YouTube star Logan Paul issued an apology on Sunday, January 1, after posting a video earlier that day showing the body of an apparent suicide victim hanging from a tree in Japan.
“Where do I begin . . . Let’s start with this — I’m sorry,” wrote the 22-year-old Internet celebrity, who boasts more than 15 million subscribers. “This is a first for me. I’ve never faced criticism like this before, because I’ve never made a mistake like this before. I’m surrounded by good people and believe I make good decisions, but I’m still a human being. I can be wrong.”
He continued: “I didn’t do it for views. I get views. I did it because I thought I could make a positive ripple on the internet, not cause a monsoon of negativity. That’s never the intention. I intended to raise awareness for suicide prevention and while I thought ‘if this video saves just ONE life, it’ll be worth it,’ I was misguided by shock and awe, as portrayed in the video. I still am.”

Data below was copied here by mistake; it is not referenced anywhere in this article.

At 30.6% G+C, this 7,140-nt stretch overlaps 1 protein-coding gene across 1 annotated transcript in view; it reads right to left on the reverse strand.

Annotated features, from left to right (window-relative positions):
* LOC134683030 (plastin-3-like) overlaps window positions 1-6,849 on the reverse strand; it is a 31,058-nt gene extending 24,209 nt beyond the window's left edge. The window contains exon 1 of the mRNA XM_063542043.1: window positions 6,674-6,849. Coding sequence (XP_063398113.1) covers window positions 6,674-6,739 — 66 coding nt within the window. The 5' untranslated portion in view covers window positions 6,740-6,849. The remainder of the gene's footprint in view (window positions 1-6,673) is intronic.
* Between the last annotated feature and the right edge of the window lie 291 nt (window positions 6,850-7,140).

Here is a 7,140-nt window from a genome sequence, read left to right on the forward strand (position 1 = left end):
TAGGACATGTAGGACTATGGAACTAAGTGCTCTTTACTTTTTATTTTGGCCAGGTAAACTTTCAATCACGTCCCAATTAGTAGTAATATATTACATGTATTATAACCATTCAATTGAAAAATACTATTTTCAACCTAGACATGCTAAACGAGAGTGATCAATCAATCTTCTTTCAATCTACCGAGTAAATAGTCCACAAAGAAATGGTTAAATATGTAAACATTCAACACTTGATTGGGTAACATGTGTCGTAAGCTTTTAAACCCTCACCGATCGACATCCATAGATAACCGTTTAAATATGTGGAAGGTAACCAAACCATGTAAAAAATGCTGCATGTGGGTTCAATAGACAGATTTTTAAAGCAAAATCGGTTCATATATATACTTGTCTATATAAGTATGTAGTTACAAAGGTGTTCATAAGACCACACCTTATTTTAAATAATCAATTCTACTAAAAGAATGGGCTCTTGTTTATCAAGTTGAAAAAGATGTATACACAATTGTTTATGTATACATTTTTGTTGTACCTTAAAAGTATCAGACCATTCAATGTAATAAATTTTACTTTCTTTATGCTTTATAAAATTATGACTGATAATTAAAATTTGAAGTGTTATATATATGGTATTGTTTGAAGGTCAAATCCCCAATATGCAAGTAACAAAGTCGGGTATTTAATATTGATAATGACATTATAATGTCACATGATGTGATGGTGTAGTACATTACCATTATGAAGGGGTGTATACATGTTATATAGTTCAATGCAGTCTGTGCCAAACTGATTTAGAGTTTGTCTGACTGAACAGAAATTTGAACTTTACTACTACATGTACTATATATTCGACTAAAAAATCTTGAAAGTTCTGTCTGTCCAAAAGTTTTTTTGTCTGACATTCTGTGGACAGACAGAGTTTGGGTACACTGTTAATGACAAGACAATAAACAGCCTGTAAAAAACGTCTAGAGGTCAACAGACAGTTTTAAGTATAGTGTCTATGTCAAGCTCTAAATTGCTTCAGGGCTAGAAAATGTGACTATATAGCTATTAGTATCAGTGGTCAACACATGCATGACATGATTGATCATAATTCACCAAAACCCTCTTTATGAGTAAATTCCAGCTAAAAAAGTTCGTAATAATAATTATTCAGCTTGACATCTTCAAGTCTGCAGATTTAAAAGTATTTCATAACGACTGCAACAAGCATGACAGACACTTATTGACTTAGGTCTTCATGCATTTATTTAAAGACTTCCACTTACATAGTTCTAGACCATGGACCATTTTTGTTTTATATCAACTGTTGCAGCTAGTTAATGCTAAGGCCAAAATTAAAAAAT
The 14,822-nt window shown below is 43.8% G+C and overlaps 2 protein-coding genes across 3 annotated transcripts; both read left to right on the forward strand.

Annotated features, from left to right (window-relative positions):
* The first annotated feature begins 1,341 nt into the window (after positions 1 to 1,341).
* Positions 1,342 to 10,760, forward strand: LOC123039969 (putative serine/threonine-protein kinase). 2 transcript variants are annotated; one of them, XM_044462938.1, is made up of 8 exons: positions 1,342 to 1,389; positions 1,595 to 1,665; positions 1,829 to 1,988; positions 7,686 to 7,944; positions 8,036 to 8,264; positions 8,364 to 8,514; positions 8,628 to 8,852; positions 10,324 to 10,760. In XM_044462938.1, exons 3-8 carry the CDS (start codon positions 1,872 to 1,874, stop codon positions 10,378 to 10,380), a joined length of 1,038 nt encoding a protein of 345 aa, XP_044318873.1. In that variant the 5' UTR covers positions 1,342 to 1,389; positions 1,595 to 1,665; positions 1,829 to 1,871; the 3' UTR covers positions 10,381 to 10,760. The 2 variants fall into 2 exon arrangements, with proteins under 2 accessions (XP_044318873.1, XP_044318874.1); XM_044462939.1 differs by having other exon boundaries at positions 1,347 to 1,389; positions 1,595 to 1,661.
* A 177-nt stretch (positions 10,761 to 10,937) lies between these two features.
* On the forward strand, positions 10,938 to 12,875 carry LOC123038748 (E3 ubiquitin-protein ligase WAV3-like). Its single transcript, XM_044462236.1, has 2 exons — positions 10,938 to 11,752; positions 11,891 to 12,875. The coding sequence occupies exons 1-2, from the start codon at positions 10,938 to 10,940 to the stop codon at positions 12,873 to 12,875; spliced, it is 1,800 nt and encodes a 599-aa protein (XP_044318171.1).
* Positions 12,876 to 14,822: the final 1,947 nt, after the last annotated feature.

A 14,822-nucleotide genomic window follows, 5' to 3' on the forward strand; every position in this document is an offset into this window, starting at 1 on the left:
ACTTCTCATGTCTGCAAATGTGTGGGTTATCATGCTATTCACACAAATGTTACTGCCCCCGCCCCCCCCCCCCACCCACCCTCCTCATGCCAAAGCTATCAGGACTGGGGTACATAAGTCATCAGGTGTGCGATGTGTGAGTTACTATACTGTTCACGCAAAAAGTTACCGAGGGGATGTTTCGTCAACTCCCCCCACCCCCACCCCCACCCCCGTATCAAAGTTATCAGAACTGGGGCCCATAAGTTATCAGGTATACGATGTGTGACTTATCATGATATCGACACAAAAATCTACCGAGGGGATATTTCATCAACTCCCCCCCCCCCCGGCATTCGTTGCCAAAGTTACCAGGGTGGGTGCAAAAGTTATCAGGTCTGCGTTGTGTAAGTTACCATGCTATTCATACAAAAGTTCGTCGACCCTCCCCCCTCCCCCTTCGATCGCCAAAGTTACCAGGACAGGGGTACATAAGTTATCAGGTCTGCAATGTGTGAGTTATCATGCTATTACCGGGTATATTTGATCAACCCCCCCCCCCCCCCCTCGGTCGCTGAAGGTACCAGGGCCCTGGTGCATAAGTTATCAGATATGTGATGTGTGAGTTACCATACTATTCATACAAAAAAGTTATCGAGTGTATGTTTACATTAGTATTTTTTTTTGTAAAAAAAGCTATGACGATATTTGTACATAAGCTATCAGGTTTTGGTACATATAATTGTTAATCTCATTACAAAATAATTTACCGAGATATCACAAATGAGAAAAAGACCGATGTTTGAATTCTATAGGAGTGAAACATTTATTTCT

Paul made the discovery while walking with friends in Japan’s Aokigahara forest, where dozens of people take their lives every year. In the clip, a member of the group reportedly was heard stating that he didn’t “feel good” to which Paul replied, “What, you never stand next to a dead guy?” Then he laughed.
Paul’s controversial video — which was titled “We found a dead body in the Japanese Suicide Forest . . .,” received millions of views before it removed following backlash on social media.
“Dear @LoganPaul, How dare you! You disgust me! I can’t believe that so many young people look up to you. So sad. Hopefully this latest video woke them up. You are pure trash. Plain and simple. Suicide is not a joke. Go rot in hell,” wrote Breaking Bad alum Aaron Paul. Added fellow YouTube celebrity Kandee Johnson: RETWEET THIS FOR @YouTube to make a change. YouTube CANNOT allow disgusting, horrifying content like what Logan Paul did. He not only used the dead suicide victim’s body in his thumbnail, but zooms in on the victim’s hands & pockets & makes heartless jokes. This is unacceptable!”
If you or someone you know is contemplating suicide, call the National Suicide Prevention Lifeline